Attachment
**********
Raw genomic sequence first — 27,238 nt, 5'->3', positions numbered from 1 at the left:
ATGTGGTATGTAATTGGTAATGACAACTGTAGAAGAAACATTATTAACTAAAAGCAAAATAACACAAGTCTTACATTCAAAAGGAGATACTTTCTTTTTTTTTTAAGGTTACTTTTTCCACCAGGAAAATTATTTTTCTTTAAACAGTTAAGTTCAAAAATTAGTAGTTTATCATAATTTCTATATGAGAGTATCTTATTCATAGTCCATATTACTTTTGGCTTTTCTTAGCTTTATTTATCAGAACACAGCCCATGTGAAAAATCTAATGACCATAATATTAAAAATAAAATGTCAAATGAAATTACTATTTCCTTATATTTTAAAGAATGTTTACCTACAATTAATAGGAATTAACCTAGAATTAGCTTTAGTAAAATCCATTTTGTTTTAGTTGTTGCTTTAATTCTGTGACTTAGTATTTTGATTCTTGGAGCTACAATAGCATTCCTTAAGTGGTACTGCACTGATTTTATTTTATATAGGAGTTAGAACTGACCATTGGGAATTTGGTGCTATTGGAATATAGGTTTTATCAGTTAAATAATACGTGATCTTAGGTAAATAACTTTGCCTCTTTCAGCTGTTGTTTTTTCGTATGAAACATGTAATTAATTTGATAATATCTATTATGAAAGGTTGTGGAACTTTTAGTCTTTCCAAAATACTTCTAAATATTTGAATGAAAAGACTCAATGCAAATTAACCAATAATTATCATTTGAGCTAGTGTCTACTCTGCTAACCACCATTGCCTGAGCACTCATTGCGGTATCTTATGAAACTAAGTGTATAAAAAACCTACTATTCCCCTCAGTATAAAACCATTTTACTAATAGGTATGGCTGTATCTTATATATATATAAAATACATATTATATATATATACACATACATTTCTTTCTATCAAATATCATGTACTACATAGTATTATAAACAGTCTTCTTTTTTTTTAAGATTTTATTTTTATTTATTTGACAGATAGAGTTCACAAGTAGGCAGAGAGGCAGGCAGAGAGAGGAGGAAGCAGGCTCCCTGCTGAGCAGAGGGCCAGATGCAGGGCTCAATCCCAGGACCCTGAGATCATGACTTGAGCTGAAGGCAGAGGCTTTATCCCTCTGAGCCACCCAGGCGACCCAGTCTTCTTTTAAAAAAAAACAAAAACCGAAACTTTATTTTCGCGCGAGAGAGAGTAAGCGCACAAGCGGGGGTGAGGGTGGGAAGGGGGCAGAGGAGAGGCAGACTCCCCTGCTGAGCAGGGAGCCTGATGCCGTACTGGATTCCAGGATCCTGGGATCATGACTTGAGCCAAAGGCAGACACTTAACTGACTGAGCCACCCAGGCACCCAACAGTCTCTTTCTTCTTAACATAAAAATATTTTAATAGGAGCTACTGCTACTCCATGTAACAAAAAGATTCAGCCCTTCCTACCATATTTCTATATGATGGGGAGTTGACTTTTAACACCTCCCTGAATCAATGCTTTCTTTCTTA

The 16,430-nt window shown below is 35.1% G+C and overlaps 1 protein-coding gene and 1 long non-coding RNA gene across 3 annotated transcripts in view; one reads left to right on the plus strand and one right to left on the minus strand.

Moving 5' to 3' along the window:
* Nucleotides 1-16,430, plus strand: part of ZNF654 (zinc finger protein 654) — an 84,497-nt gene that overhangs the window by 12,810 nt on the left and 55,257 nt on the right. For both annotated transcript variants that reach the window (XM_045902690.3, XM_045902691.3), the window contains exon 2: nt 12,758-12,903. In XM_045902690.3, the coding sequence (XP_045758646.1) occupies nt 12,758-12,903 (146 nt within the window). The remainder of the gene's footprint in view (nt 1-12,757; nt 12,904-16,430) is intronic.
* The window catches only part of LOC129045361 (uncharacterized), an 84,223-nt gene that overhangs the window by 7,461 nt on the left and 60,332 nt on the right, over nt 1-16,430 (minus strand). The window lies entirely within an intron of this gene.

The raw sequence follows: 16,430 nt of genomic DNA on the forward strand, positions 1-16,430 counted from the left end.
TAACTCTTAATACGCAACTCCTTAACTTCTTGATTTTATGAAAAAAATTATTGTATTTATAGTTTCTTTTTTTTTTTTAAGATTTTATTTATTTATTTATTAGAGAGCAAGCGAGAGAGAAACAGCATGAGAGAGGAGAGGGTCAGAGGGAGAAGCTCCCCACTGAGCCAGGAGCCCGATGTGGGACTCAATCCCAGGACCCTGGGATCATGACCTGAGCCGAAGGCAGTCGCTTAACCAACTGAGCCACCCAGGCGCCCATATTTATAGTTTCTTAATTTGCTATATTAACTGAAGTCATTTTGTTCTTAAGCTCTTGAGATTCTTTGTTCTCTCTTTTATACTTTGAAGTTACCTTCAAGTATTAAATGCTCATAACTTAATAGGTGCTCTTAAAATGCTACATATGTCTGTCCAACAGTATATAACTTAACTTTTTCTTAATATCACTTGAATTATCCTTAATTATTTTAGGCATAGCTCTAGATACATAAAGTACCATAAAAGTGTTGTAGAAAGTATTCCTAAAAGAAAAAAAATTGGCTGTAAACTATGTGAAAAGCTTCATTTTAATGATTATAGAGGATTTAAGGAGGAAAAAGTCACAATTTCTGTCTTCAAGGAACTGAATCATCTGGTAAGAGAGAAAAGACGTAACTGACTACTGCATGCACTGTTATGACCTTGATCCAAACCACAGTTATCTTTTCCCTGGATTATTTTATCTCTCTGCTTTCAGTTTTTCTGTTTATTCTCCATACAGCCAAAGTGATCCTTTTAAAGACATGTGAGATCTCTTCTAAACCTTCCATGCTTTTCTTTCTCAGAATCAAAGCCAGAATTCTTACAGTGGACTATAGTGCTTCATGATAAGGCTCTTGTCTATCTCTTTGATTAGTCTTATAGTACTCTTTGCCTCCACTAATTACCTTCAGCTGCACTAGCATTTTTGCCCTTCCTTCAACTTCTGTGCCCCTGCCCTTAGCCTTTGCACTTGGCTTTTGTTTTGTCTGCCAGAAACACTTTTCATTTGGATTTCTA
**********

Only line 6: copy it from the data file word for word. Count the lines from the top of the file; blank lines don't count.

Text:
* The window catches only part of LOC129045361 (uncharacterized), an 84,223-nt gene that overhangs the window by 7,461 nt on the left and 60,332 nt on the right, over nt 1-16,430 (minus strand). The window lies entirely within an intron of this gene.